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Home » Publications » Real Life Stories » The Architects of Fun in the Pipeline with Animators and Modelers


Real Life Stories

Published November 29, 2009 | 3D Animation and Computer Generated Imagery

The Architects of Fun in the Pipeline with Animators and Modelers

At Montreal's Ubisoft Campus, Dawson College, Cégep de Matane and Cégep du Vieux-Montréal have formed a consortium to offer and develop three college level programs:

  • Video Game Level Design,
  • 3D Animation for Video Games and
  • 3D Modeling for Video Games

Level designers are concerned with the layout of space and gameplay, that is, what a player does in the level and not how the level looks. Level designers have been described as the architects of fun. The art team, which includes modelers and animators are responsible for the way the level looks. In November 2007, Dawson College began to offer an AEC in Video Game Level Design and began offering 3D Animation for Video Games in 2009.

It is well known that play is essential for the development of motor, cognitive and social skills in both animals and humans. Free play has also been linked to adaptability in adults. Games structure play through rules to evoke specific behaviours and interactions. The desire to submit to the magic circle of a game is often balanced by the desire to create one's own games. My feeling is that this impulse comes from another basic need, the desire to gain control over one's own destiny, to self-actualize.

Video games are now the primary platform for playing games and have become the leading edge for learning. Although Ubisoft campus is designed to train students for industry jobs, many students here are learning through games, and not just how to build them. While creating a game world, students learn about subjects outside of games as they must bring various aspects of "reality" into their levels. Research is a major part of their jobs, but has a wider educational value.

One of the more innovative aspects of these gaming program curricula is that during the last semester the Level Designers, Modelers and Animators work together to produce a video game. Students from each specialized program, under the supervision of teachers playing the roles of producers, directors and leads, are organized into a production pipeline and set about creating an immersive and engaging game world.

Although each program teaches a separate discipline needed to produce games, there are six common courses and 11 common competencies. Most of the common courses are in the first semester. Here, students learn enough about each other's disciplines so they can communicate and work effectively in a team. Since team work is so critical in industry, there is a common course dedicated to communications and team-building. Being creative is a skill that cuts across all programs and there is a course that teaches creativity techniques as applied to each discipline. During the second term students specialize.

Two students point to a sign identifying that one of the Ubisoft campus's classrooms, which are named after video games, is currently assigned to a group of Dawson students.

The three programs were revised by the consortium in 2008. The final 'project semester' now consists of two courses instead of one. The project course of 405 hours was supplemented by a production techniques course of 120 hours. In the production techniques course, students meet once weekly as a team to organize and develop a video game in the same way industry game developers do. Emphasis is placed on the development of a production schedule and adherence to the schedule, problem solving and working effectively as a production team. These are skills that students need to have in the industry, yet students have very little chance of getting familiar with such an environment as video games companies are wary of creating internships whose participants could divulge privileged information.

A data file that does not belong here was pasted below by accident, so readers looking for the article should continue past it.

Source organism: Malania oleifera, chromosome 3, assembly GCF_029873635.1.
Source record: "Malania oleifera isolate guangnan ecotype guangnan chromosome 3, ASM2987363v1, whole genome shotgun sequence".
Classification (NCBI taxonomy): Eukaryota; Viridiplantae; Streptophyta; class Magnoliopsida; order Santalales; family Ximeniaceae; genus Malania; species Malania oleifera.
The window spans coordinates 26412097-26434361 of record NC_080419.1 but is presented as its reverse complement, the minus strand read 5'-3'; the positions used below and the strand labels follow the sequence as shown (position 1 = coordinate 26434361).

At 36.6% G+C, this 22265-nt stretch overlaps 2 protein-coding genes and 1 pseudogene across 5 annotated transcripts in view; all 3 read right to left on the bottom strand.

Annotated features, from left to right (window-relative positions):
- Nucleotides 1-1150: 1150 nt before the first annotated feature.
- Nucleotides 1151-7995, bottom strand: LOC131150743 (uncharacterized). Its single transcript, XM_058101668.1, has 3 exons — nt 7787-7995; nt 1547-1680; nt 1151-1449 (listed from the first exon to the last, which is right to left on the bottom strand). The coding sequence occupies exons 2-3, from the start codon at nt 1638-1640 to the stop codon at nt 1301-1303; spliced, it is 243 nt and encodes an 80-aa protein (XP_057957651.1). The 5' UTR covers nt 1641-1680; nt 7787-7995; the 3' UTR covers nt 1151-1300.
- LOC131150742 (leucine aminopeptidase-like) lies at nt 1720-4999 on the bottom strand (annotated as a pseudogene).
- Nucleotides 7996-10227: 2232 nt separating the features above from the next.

The programs attracted a talented and dedicated faculty from the ranks of industry. Brent George is a leading animation artist as is Art Animation director James Cameron from the Avatar game. Other faculty include David Sear from Seattle who is working at Ubisoft and for Dawson and is director of the Navy Seals franchise. François Renous is pictured above at left. Annick Dumais is pictured above at center and is from UBisoft. The CVM faculty include staff from AMM Artificial Mind and Movement, a Quebec company.

Because faculty feedback indicated that students and faculty were putting in much more time during the project semester than 360 hours, the last term was extended from 360 hours to 525 hours. Teachers felt that the original time-frame was insufficient to create a video game and the current arrangement is augmented by student work outside of scheduled studio time. The project semester recreates the same pressures as found in the industry reflected in late night work fuelled by pizzas!

The video game design curriculum has demonstrated the value of games in education in general. Educators can leverage the net generation's fixation on interactive technology and their passion for play into a wider education. The future of education may be seen in NASA's MMO Project, Astronaut: Moon Mars and Beyond. A massive multiplayer online game, Astronaut: Moon Mars and Beyond is a serious game set up to deliver Curriculum. "Players" can do science experiments with friends and classmates, earn accreditation to unlock gear, and work in multidisciplinary teams to build their own bases. Educators play an important role as team leaders. Serious games have become a reality rendered possible thanks to Information and Communication Technology.

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